The Broken Hearts Gallery ⭐️⭐️⭐️½
It was the profound wisdom of The Beatles that wrote “All you need is love.” John, Paul, George and Ringo, lovely, legendary musicians.
Some movies come along at the right time. For romcoms — those love-inspired jaunts — on date night, that is every weekend. This particular one makes you feel good about the human spirit and we definitely need more of that in 2020. It’s been a wrecked year so far.
Lucy’s gallerist idol Eva Woolf (Bernadette Peters) sums the theme up well: “Pain, my dear, is inevitable; it’s what you do with it that matters.” That message feels especially relevant in the midst of a pandemic where people have been relying on art to get through quarantine.‘The Broken Hearts Gallery’ Is Exactly What the World Needs Right Now
… you’ve been warned, SPOILERS ahead …
The whole idea of keepsakes from prior romances is the central focal point, and it’s a good one in the dedicated delivery of Lucy (Geraldine Viswanathan). Her portrayal is so crisp, clean and fast that we never have time to linger around and get bored with the concept.
Humor is mixed
The comedy part — the “com” in romcom — isn’t laugh out loud funny, but it made me smile in a few parts. I looked over at Kara several times and she was smiling. She was sold on this one.
My favorite side character is the boyfriend of the roommate that doesn’t talk.
Reviews by Others
What do others think of The Broken Hearts Gallery?
- Carla Renata: “…is fresh, fun, full of rapid fire dialogue and cheap laughs, but entertains and reminds us all that the thing that breaks you is the very thing that ultimately makes you whole.”
- Hannah Wales / The World of Celebrity: “Most romcoms are predictable as hell and The Broken Hearts Gallery is no different. Krinsky tries hard to make this not cheesy and she does well until the ending. But she deserves praise for her superb writing and character creation as well as the subplot about Lucy’s mother, which makes this film feel less fluffy and lightweight. “
- Hayley Reviews: “For a few hours I got to forget the worries of the world and following this I felt positively pumped and raring to go. It also make me long for a night of dancing – I sure can’t wait for those sorts of nights to come back.”
- Kate Sanchez / But Why Tho? A Geek Community: “…is a phenomenal romantic comedy that embodies everything that is right in the genre and side steps many of the problematic issues in it as well.”
- No More Workhorse: “Funnily enough, the idea is not as quirky and ‘right on’ as the writer and director may think. There is actually a long-established Museum of Broken Relationships in Zagreb which explores the same thing. “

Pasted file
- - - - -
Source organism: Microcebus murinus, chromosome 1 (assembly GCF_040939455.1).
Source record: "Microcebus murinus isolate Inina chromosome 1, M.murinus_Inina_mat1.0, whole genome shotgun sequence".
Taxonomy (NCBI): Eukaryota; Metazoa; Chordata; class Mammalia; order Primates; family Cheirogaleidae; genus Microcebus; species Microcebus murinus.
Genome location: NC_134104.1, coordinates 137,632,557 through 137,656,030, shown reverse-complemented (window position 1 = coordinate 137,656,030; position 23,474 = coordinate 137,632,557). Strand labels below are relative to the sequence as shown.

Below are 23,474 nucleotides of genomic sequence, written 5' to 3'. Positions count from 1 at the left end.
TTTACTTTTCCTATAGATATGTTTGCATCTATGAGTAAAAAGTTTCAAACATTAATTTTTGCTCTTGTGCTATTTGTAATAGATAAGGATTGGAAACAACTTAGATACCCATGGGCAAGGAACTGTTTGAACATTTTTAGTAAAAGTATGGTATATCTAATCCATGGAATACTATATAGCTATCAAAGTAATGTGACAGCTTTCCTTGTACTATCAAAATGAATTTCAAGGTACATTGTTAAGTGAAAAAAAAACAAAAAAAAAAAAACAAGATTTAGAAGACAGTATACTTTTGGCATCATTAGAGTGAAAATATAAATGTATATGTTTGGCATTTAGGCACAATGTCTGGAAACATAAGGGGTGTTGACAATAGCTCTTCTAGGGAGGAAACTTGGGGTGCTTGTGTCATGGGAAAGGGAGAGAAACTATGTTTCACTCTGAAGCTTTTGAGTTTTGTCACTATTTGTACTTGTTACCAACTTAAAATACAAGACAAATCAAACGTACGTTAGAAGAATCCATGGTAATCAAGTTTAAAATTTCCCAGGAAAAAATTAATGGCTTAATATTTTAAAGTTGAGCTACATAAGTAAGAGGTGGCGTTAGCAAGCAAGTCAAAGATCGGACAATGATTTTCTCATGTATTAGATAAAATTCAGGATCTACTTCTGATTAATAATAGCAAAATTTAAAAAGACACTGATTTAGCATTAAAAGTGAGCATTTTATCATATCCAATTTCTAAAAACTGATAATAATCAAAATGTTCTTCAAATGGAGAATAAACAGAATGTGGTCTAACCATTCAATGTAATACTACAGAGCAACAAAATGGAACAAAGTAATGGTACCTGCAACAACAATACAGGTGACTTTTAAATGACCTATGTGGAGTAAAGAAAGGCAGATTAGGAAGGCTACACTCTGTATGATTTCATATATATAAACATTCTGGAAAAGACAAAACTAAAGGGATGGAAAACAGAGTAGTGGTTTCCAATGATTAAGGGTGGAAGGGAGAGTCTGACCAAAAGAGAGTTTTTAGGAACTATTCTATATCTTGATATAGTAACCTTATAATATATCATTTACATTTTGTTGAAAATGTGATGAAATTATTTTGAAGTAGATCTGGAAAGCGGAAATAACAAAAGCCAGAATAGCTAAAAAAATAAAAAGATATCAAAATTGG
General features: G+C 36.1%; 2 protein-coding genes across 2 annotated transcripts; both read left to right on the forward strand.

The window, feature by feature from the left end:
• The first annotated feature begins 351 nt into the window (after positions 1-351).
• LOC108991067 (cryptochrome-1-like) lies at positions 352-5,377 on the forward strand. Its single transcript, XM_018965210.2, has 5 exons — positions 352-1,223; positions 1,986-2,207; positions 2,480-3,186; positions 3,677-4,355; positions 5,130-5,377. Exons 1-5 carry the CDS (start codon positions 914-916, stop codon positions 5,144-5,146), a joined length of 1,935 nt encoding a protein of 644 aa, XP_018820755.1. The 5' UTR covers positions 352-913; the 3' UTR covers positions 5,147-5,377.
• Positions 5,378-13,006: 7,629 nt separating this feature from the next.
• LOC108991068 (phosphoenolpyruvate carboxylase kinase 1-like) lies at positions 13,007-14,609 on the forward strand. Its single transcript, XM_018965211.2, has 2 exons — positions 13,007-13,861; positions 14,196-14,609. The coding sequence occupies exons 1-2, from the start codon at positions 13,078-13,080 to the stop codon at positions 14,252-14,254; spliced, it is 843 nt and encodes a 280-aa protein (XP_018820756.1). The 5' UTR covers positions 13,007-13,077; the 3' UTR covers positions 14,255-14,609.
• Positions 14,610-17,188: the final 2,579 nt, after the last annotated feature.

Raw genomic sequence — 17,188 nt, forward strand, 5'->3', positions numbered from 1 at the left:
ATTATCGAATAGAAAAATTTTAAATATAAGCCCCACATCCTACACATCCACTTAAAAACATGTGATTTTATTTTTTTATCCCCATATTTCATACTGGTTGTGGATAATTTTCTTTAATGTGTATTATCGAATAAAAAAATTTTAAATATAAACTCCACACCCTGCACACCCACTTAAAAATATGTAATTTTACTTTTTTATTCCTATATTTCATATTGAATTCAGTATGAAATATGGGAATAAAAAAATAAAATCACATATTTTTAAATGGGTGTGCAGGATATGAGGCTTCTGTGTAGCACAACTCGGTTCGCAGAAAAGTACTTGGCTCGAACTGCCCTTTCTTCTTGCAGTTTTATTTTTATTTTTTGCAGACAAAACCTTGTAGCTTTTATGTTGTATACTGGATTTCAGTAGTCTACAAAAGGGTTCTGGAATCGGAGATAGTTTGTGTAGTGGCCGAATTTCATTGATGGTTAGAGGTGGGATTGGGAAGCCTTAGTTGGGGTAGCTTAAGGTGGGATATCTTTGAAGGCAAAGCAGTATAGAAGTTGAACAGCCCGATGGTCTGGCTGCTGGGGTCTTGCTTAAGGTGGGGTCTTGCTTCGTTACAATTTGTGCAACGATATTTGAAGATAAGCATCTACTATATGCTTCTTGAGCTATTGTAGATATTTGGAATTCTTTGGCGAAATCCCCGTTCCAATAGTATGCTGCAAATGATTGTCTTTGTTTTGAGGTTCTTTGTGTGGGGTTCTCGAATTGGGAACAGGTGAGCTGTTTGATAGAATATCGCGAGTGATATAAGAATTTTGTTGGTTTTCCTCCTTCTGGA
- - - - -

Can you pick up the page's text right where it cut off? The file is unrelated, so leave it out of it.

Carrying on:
- Often Off Topic: “…let me tell you how much I adored this movie. It is SO CUTE. I’m going to try and refrain from gushing about how much I fell in love with Dacre Montgomery but you guys. I loved him enough in Stranger Things but there’s something about him here I can’t explain. His eyes! How can a man be so…pretty? I digress. One of the many things I love about this movie is its lead, Geraldine Viswanathan.”
- Rathpeacon Rambler: “All in all, I would recommend this movie to anybody who likes rom-coms. There are plenty of laughs, a bit of lovin’ and a few emotional scenes that will tick your boxes. A bit predictable, but aren’t all romantic comedies??”
- Red Mango Reviews: “…hits every rom-com cliche in the book. Quirky female lead with artsy job, super good-looking love interest, weirdo best friends who always put her first, blah, blah, blah. It’s predictable as it gets…and DAMMIT I LOVED THIS MOVIE!”
- Salt Lake Film Review: “The script is sharp and consistently funny and the direction is, well, good enough. It’s admittedly kind of formulaic and predictable, but that’s something I didn’t mind at all.”
- Trailer Trashed: “Overall, I left the cinema this evening with a really uplifting feeling. This film made me feel good and I had a blast watching it.”
- Tower City Media: “The concept of starting a gallery of heartbreaks as art. Give objects a deep connection to show people aren’t alone in pain, is strong. The fact the movie had to say out loud what Lucy’s deal has been the whole time feels too easy, but it’s use is well measured and help make it the uplifting film it is, but it is still centered on very millennial feelings. From the fact the gallery grew from social media, and the focus of grief older generations don’t feel the same, it has a target demographic that it won’t hit in theaters.”
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